Leeches and Clouds near Gorkha, Nepal
The sound of rain thumping on my tent fly woke me up at about 5 AM. After packing up my sleeping gear, I got up and grabbed a cup of tea from our camp kitchen. The rain continued, and we started up the ridge by 8 AM to core a lake ~1500m above us. According to Dill, our trusty guide, rain “gives leeches many power.” I didn’t fully understand or appreciate what this often-repeated phrase meant until this final coring expedition in the wettest region in Nepal. The leeches look a bit like wriggling little twigs. They wait on vegetation and in mud for passing boots or hooves and then latch on, frantically inching their way up until they feel warm flesh, then attach.
After making a steep, wet, chilly final 600m elevation gain through 2 km of leech-infested oak and rhododendron cloud forest, we popped up onto a bright green grassy ridge crest spotted by the occasional bush, water buffalo, or grazing sheep. Clouds squeezed over the ridge top, and we found our lake nested among tall rhododendron. We ate an abbreviated lunch and got out on the lake by 1 PM to start making measurements and recovering sediment cores. The sun made an appearance for the afternoon, and the leeches mostly went into hiding while we were coring. My field partner and I finished our lake observations by 4 PM, and we headed down the slick, wet hillside. The guides assured me “leeches are now all sleeping,” but I was suspicious. Although no one else seemed to be getting parasites on their boots, I was still certainly playing siren in the forest and had to stop periodically to use a trekking pole to dislodge the more adamant leeches from my calves and ankles.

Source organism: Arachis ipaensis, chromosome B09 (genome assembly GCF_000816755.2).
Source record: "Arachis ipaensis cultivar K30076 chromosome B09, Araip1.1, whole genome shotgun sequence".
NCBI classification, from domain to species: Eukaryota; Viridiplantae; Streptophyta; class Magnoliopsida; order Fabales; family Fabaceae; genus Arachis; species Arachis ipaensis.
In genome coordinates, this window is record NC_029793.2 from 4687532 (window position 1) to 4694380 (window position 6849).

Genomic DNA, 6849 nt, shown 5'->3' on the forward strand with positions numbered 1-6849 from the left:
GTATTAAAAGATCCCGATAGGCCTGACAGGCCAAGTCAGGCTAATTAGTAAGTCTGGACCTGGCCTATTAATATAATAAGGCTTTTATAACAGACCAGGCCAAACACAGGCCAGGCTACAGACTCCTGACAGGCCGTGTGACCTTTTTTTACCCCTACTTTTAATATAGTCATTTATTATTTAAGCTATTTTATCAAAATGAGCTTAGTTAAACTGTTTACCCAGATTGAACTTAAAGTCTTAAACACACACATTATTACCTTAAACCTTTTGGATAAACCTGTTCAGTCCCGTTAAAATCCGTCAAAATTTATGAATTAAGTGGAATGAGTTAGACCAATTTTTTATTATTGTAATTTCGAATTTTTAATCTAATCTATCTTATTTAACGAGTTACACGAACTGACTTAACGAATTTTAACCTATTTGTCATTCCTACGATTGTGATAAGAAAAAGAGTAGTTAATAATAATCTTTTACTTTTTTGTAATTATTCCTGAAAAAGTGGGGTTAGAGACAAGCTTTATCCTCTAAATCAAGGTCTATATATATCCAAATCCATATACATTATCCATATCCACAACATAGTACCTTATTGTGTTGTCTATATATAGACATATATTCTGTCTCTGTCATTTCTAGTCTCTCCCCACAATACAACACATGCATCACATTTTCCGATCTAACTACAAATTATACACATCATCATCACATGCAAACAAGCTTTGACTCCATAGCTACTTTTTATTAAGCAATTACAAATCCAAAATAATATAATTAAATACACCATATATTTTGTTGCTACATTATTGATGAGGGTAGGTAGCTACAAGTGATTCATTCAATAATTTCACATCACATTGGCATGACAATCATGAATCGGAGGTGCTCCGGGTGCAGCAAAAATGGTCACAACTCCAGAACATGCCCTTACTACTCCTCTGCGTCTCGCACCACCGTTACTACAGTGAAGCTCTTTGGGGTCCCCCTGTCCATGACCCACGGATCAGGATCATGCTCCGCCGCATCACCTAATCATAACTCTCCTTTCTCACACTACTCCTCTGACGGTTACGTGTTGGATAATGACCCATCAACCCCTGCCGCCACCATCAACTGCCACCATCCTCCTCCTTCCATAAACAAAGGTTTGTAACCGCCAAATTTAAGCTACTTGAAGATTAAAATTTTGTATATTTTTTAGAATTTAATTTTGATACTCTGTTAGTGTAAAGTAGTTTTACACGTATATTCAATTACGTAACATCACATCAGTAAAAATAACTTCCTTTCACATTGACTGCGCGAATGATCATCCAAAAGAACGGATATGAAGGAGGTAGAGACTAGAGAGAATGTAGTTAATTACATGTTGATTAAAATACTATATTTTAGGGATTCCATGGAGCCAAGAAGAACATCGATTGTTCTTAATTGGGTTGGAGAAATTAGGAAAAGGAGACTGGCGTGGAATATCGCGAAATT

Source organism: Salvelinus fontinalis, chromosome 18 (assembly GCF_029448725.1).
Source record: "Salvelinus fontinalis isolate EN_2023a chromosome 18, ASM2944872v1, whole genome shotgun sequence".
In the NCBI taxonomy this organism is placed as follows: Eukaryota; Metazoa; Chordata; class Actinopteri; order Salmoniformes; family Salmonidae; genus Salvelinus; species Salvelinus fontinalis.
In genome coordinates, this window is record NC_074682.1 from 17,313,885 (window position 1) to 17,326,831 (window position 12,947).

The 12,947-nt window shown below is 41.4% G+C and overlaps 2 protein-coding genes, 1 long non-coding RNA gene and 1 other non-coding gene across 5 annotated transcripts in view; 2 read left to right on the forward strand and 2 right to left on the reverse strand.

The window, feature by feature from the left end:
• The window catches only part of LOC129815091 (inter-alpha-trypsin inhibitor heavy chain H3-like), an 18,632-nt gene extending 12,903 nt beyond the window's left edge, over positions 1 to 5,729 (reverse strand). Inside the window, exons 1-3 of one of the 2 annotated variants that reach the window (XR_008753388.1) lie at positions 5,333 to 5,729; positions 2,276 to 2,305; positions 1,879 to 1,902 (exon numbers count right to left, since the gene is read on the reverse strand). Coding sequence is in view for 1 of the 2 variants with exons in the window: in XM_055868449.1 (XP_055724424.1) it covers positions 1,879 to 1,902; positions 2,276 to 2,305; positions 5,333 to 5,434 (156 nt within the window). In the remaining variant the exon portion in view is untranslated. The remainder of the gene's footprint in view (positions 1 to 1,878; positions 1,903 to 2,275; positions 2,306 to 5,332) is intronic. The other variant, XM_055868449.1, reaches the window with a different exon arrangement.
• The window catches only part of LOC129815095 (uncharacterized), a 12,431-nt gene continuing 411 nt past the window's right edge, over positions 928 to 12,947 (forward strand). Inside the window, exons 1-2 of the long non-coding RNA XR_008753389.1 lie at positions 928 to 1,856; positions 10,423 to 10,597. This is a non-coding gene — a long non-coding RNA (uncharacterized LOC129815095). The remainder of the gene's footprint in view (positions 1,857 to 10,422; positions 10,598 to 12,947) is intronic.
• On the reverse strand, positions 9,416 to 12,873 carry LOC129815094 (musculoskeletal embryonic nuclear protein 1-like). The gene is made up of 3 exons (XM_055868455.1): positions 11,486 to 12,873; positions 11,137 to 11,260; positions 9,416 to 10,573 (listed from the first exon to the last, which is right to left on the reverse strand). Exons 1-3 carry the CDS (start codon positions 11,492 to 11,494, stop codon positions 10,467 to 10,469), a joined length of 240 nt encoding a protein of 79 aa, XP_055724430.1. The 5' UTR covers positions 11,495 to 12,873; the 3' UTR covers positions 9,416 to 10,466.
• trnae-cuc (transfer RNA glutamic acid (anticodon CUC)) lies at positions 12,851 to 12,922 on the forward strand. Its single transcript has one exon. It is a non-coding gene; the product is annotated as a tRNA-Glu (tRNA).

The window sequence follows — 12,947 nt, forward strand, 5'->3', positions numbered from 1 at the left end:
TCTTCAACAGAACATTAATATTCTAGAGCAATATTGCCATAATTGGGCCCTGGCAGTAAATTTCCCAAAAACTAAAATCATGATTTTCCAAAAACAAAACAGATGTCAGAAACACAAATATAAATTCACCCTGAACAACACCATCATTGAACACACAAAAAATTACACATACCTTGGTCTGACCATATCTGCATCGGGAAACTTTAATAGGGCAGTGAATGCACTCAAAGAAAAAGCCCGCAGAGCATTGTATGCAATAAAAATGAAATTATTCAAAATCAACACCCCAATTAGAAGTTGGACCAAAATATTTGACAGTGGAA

The day wasn’t all leeches and rain: the clouds cleared just enough for a small glimpse of the hazy 8000m peaks in the distance (Mansalu), and we were rewarded around sunset with a great view of a winding , hand-made stone staircase descending to one of the towns below. We were able to make it to the road by dusk, and we finished our hike in the dark.